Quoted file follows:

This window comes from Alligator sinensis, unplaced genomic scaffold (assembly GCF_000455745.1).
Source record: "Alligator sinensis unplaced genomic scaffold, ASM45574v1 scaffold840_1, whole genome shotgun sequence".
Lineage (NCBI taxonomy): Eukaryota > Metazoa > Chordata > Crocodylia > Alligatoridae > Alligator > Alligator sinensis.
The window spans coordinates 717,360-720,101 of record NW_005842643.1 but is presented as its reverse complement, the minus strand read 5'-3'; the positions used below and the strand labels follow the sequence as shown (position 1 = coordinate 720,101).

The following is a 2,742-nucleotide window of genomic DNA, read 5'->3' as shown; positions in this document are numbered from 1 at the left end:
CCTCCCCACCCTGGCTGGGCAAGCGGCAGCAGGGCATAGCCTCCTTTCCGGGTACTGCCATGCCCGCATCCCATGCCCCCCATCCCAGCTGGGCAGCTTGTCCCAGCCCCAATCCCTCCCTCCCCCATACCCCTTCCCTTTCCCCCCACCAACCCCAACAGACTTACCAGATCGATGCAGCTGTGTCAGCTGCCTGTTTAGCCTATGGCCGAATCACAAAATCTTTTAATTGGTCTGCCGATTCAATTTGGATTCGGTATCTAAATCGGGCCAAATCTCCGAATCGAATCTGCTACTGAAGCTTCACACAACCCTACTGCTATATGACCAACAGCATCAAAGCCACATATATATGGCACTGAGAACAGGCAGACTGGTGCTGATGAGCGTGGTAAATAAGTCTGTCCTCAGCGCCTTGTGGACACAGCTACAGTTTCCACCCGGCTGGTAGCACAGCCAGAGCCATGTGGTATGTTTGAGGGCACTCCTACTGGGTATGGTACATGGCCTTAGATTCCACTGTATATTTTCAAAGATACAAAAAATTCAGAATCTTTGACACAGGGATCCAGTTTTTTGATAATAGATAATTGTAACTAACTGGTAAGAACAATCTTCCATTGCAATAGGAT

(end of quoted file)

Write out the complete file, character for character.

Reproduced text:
This window comes from Alligator sinensis, unplaced genomic scaffold (assembly GCF_000455745.1).
Source record: "Alligator sinensis unplaced genomic scaffold, ASM45574v1 scaffold840_1, whole genome shotgun sequence".
Lineage (NCBI taxonomy): Eukaryota > Metazoa > Chordata > Crocodylia > Alligatoridae > Alligator > Alligator sinensis.
The window spans coordinates 717,360-720,101 of record NW_005842643.1 but is presented as its reverse complement, the minus strand read 5'-3'; the positions used below and the strand labels follow the sequence as shown (position 1 = coordinate 720,101).

The following is a 2,742-nucleotide window of genomic DNA, read 5'->3' as shown; positions in this document are numbered from 1 at the left end:
CCTCCCCACCCTGGCTGGGCAAGCGGCAGCAGGGCATAGCCTCCTTTCCGGGTACTGCCATGCCCGCATCCCATGCCCCCCATCCCAGCTGGGCAGCTTGTCCCAGCCCCAATCCCTCCCTCCCCCATACCCCTTCCCTTTCCCCCCACCAACCCCAACAGACTTACCAGATCGATGCAGCTGTGTCAGCTGCCTGTTTAGCCTATGGCCGAATCACAAAATCTTTTAATTGGTCTGCCGATTCAATTTGGATTCGGTATCTAAATCGGGCCAAATCTCCGAATCGAATCTGCTACTGAAGCTTCACACAACCCTACTGCTATATGACCAACAGCATCAAAGCCACATATATATGGCACTGAGAACAGGCAGACTGGTGCTGATGAGCGTGGTAAATAAGTCTGTCCTCAGCGCCTTGTGGACACAGCTACAGTTTCCACCCGGCTGGTAGCACAGCCAGAGCCATGTGGTATGTTTGAGGGCACTCCTACTGGGTATGGTACATGGCCTTAGATTCCACTGTATATTTTCAAAGATACAAAAAATTCAGAATCTTTGACACAGGGATCCAGTTTTTTGATAATAGATAATTGTAACTAACTGGTAAGAACAATCTTCCATTGCAATAGGAT